First of all…

The standard argument, apparently, is that this is against the law, the UCMJ etc. I’ve heard all these arguments and dismiss them utterly.

Scheller recognizes that the law is not the final arbiter of right and wrong. That the morality of following immoral leaders is a larger question than the law can address. And I give him serious credit for it.

At this stage of the game, we have a pentagon full of people handpicked by Obama, Biden, and company.. people who are far more worried about advancing their military careers than they are about upholding the Constitution, and representing the United States of America.

The colonel here is having nothing of it and apparently recognizes that in his oath he swore to protect the Constitution and the United States against enemies both foreign and domestic. Whereas the Obama appointees seem to have no ability whatsoever to identify domestic enemies, the colonel doesn’t seem afflicted by that illness.

You see, to my mind the morality of the thing is the larger issue. Is following this arguably treasonous leadership, a moral act? The colonel came to his conclusion and I respect him for it.

The response I get from some is that he could have simply resigned. But if he had done that, the revelation of the misdeeds would have been buried by a press and a government that has proven itself untrustworthy.

The colonel is no dummy. He understood what the consequences were and took the position anyway. That’s called courage.

The kind of courage that Obama, Biden, and company weeded out of the Pentagon. People like these.

Retired Maj. Gen. Joe Arbuckle organized one public expression of this discontent. He told the Washington Examiner in a phone interview he wanted“accountability” because it is “one of the bedrock foundations of our military.” That’s why he believes Secretary of Defense Lloyd Austin and Chairman of the Joint Chief of Staff Gen. Mark Milley should resign.

“It’s to express our dissatisfaction with the way this has been handled and the catastrophic results that are coming from it,” he added, before noting the United States’s top priority should be making sure the Americans who were left behind can evacuate the country safely.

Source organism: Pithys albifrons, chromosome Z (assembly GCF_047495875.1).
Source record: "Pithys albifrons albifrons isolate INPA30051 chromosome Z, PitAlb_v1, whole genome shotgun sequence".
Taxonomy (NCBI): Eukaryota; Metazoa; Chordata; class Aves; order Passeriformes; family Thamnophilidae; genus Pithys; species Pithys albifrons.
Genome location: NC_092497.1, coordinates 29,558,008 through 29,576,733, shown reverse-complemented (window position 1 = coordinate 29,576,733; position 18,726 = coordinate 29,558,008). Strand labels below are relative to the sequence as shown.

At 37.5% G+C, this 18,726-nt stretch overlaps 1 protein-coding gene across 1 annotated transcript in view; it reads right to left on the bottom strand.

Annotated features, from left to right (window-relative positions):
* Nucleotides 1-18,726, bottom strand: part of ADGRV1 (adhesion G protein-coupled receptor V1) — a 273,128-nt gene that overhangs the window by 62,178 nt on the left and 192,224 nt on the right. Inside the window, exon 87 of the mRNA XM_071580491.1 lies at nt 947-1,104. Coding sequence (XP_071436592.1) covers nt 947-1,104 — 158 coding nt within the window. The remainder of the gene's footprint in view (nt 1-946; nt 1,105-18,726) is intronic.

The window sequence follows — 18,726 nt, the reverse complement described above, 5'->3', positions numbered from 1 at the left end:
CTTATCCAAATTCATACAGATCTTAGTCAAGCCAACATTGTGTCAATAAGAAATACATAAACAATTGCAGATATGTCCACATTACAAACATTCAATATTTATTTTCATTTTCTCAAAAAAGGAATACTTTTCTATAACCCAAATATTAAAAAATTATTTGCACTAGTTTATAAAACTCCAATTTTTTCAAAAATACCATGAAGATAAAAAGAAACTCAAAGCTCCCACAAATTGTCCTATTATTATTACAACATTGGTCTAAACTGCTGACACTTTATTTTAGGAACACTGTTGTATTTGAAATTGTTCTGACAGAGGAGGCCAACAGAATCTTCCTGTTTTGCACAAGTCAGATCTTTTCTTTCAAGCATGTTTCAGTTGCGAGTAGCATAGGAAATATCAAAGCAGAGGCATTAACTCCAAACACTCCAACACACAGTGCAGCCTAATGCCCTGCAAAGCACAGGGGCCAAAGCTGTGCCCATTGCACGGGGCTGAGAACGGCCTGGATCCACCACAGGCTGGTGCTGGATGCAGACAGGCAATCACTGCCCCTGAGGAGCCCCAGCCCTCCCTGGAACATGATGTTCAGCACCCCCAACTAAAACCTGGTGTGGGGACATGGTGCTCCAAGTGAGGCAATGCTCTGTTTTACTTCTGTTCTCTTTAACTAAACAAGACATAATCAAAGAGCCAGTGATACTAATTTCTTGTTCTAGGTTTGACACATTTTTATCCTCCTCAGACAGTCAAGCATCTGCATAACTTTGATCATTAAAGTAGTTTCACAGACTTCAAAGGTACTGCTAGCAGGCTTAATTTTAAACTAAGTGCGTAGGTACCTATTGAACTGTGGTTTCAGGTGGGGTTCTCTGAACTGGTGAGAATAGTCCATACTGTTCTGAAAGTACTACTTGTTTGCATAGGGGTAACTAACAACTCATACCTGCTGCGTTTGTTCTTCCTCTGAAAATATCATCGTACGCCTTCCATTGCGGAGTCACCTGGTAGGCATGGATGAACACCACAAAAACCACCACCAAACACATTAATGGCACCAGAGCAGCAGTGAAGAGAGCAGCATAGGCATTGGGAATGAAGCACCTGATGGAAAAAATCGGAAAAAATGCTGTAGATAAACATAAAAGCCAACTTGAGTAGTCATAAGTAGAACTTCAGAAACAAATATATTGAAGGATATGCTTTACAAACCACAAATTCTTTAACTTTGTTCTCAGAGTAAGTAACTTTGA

Arbuckle helped organize 88 retired generals and admirals to sign an open letter published by Flag Officers 4 America on Monday, coinciding with the U.S. final withdrawal from Afghanistan after the U.S. spent 20 years, billions of dollars, and thousands of lives.

Funny thing, Arbuckle here is saying precisely what I’ve been saying all along.

With our current situation there’s a hard question before those in uniform:

Is your loyalty to the country and to the people or to the leadership which brought this all about?

Respect for the uniform you see, is a two-way street. If you want those in uniform to respect it and keep a non-political position, maybe we ought to have politicians that respect the uniform.

Demonstrably, that’s something we lack at the moment, and I tell you that we will reap the rewards of it for decades to come.

And it isn’t like we weren’t warned about it.

As a parting shot, I wonder about the possibility of a court-martial. I doubt it. The leadership doesn’t want that kind of negative exposure. Facts would come out that they just as soon not have in the public eye. Which was always the point of this action in the first place.

(A tip of Bit’s ball cap to Glenn, from which I got the graphics). He has his own commentary, which is worth a read.)